TRCP Files First Lease Protest in New Mexico; BLM Responds


Mar 11, 2001
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TRCP Files First Lease Protest in New Mexico; BLM Responds by Withdrawing 60,000-plus Acres from Sale


New Mexico Department of Game and Fish also protests BLM energy leases; energy development could harm endangered desert bighorn

WASHINGTON – Future hunting opportunities for desert bighorn sheep and a lack of coordination between state and federal agencies compelled the Theodore Roosevelt Conservation Partnership to protest the April 16 BLM energy lease sale in New Mexico, the conservation group announced today. Subsequently, late yesterday afternoon, the BLM disclosed its decision to withdraw the protested acreage from the sale.

The first the TRCP has filed in the state, this week’s protest encompassed more than 60,000 acres of potentially suitable desert bighorn habitat adjacent to southern New Mexico’sCaballos Mountains. The New Mexico Department of Game and Fish (NMDGF) also protested the lease sale.

“The fact that the BLM recognized its mistake in New Mexico is encouraging for all of us who care about balanced administration of our fish and wildlife resources,” said TRCP Vice President of Policy Terry Riley, who lives in Tijeras. “Yet had sportsmen and the New Mexico Department of Game and Fish not protested these leases, the public never would have known about the agency’s misstep. Despite the BLM’s commitment to manage the public trust, the message here is clear: Let citizens beware.”

The Caballos Mountains area is important to a rare but expanding population of desert bighorn sheep, listed in 1980 as a New Mexico endangered species and identified as a “species of greatest conservation need” in the state’s Comprehensive Wildlife Conservation Strategy. The NMDGF believes the Caballos Mountain bighorns to be part of one of the three desert bighorn populations known to exist in the state. The department’s recovery plan for the species requires recognition of three healthy populations before the species no longer is considered imperiled. Suitable habitat and conditions for sheep occupation are needed for recovery, and the Caballos Mountains provide suitable habitat.

“Both the New Mexico Department of Game and Fish and sportsmen throughout the state clearly have a huge stake in actions that could affect range expansion and increases in population of the desert bighorn in New Mexico,” said TRCP Field Representative Ross Tuckwiller. “The species offers a once-in-a-lifetime hunting experience and generates substantial revenue for the department’s ongoing bighorn management effort.”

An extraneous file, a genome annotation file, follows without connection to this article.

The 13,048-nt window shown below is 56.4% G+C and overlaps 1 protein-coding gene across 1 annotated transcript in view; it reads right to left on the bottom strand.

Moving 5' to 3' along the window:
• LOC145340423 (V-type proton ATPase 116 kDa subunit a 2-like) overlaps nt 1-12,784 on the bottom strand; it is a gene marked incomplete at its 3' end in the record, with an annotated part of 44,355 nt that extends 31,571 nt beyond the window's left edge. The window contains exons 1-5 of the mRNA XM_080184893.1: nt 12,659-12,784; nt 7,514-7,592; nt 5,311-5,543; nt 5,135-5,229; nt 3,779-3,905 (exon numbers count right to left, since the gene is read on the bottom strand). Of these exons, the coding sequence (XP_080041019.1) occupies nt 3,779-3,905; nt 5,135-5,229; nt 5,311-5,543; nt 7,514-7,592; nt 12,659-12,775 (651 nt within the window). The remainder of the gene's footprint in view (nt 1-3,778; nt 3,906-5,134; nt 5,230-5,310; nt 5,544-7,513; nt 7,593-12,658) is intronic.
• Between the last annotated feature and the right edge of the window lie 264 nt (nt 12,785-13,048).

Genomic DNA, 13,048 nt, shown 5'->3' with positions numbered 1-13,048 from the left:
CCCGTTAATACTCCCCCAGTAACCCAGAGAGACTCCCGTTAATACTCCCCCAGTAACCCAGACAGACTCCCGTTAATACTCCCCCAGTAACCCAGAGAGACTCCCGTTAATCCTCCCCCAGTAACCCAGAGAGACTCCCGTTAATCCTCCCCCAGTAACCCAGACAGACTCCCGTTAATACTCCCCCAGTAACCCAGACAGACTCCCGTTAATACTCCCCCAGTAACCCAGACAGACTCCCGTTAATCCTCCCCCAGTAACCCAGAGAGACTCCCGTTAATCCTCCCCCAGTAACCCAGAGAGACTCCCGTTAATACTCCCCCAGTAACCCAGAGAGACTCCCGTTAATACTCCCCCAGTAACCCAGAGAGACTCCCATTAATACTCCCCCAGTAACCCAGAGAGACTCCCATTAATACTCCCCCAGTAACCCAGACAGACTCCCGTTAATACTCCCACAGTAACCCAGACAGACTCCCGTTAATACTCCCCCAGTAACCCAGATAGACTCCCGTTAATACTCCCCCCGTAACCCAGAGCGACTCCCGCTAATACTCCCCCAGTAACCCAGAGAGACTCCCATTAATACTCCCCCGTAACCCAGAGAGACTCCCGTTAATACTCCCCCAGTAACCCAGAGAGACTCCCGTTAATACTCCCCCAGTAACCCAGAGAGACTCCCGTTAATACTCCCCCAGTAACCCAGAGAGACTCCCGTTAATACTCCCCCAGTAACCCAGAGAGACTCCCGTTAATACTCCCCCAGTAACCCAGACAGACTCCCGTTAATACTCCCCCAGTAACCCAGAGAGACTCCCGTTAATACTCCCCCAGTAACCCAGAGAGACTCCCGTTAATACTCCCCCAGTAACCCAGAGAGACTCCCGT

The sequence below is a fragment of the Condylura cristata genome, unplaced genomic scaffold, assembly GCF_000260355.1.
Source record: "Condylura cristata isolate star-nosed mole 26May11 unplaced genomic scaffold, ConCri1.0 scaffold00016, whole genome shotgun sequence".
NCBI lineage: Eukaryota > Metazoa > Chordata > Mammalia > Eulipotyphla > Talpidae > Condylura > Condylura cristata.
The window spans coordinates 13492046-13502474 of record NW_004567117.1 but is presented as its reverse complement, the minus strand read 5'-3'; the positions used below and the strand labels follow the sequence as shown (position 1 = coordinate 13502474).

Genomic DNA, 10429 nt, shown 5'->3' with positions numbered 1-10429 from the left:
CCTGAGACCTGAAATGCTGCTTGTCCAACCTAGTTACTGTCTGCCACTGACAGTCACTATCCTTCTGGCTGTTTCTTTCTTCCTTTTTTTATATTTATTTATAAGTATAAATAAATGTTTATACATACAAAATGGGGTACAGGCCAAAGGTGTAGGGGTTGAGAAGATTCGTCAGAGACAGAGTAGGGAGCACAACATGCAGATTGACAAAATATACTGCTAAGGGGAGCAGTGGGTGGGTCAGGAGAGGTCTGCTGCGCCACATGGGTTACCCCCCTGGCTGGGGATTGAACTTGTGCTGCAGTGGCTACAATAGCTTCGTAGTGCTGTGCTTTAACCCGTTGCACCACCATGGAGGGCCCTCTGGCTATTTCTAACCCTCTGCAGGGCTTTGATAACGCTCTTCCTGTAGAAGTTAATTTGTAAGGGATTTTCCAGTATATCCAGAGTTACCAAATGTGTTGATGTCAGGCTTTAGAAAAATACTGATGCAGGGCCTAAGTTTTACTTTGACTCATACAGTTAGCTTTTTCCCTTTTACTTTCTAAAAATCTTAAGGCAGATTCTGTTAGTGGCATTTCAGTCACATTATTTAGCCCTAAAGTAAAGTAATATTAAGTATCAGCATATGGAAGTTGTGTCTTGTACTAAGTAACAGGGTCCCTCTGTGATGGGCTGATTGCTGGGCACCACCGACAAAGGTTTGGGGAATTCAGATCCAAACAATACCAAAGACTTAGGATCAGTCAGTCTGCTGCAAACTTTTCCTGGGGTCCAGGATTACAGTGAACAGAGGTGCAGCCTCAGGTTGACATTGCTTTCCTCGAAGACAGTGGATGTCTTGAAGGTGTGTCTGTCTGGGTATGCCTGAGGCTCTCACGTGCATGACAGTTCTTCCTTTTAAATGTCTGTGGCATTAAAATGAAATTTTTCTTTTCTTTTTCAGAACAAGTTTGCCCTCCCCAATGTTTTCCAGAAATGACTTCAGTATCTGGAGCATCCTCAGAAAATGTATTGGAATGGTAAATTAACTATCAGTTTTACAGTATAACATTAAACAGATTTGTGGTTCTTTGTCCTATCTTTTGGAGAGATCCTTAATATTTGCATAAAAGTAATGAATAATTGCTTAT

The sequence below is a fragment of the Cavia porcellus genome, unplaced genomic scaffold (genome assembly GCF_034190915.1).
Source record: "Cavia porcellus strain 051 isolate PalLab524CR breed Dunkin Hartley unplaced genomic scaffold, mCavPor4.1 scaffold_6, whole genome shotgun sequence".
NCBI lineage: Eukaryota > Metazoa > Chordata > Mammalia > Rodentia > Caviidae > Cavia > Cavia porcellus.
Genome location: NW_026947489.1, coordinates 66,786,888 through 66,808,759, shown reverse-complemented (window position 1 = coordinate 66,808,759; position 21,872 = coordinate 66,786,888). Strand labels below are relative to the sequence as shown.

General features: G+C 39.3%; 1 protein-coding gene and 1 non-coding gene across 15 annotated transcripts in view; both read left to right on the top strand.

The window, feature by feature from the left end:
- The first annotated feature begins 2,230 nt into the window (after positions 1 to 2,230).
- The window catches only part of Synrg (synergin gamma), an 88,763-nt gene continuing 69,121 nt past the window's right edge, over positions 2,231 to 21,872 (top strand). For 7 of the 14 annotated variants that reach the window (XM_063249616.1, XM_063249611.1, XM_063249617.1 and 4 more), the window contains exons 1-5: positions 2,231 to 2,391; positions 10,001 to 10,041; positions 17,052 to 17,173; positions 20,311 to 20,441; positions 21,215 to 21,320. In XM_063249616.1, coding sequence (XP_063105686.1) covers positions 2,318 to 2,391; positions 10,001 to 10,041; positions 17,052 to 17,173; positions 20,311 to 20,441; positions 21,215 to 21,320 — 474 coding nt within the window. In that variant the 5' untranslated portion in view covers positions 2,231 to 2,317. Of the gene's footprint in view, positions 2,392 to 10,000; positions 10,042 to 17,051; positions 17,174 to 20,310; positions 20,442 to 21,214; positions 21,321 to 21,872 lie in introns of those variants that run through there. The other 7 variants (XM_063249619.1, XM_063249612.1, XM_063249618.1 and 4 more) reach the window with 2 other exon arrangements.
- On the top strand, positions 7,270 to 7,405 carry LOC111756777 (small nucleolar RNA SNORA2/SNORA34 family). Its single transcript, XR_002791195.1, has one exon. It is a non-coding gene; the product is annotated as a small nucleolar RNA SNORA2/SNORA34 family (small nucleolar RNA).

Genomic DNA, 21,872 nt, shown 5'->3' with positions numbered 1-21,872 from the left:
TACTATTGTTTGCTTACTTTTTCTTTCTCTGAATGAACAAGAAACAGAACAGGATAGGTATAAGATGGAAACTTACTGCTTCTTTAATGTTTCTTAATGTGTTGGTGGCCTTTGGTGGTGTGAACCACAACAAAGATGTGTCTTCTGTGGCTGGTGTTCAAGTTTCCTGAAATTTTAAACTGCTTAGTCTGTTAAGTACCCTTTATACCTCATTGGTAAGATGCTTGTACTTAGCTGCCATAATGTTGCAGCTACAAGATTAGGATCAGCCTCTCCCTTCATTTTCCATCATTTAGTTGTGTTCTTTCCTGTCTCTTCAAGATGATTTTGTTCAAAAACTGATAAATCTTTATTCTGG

Efforts by the NMDGF to produce a comprehensive survey of the Caballos Mountain desert bighorn population could be hindered if the lands in question are leased for energy development. The April 16 sale is not supported by existing environmental analyses, and the resource management plan for the region has not been updated to acknowledge the existence of the Caballos Mountain herd.

“The BLM is required to manage public lands for the conservation of state-listed plants and animals, with state laws protecting these species applying to all BLM programs and actions,” said Riley, a former member of the New Mexico State Game Commission. “Nevertheless, the agency failed to consult Game and Fish about how the April 16 lease sale could compromise bighorn recovery objectives. This flies in the face of the BLM’s recent commitment to work with Game and Fish on energy-related matters and improve the status of the bighorn in New Mexico.”

“Oil and gas development has proved to be detrimental to other big-game species throughout the Rocky Mountain region,” said Steve Belinda, manager of the TRCP energy initiative and a former BLM biologist. “These deferrals by the New Mexico BLM only call attention to the inconsistent management being perpetuated by BLM offices across the West. Why are leases pulled in some states and sold in others? We need to take a long, hard look at our leasing process and ensure that it truly serves the needs and interests of fish, wildlife and all Americans.”

The TRCP believes that to better balance the concerns of fish and wildlife in the face of accelerating energy development, federal land management agencies must follow the conservation tenets outlined in the FACTS for Fish and Wildlife, a set of principles to guide energy development on public lands.

Media Contact:
Ross Tuckwiller (304) 667-8987 or

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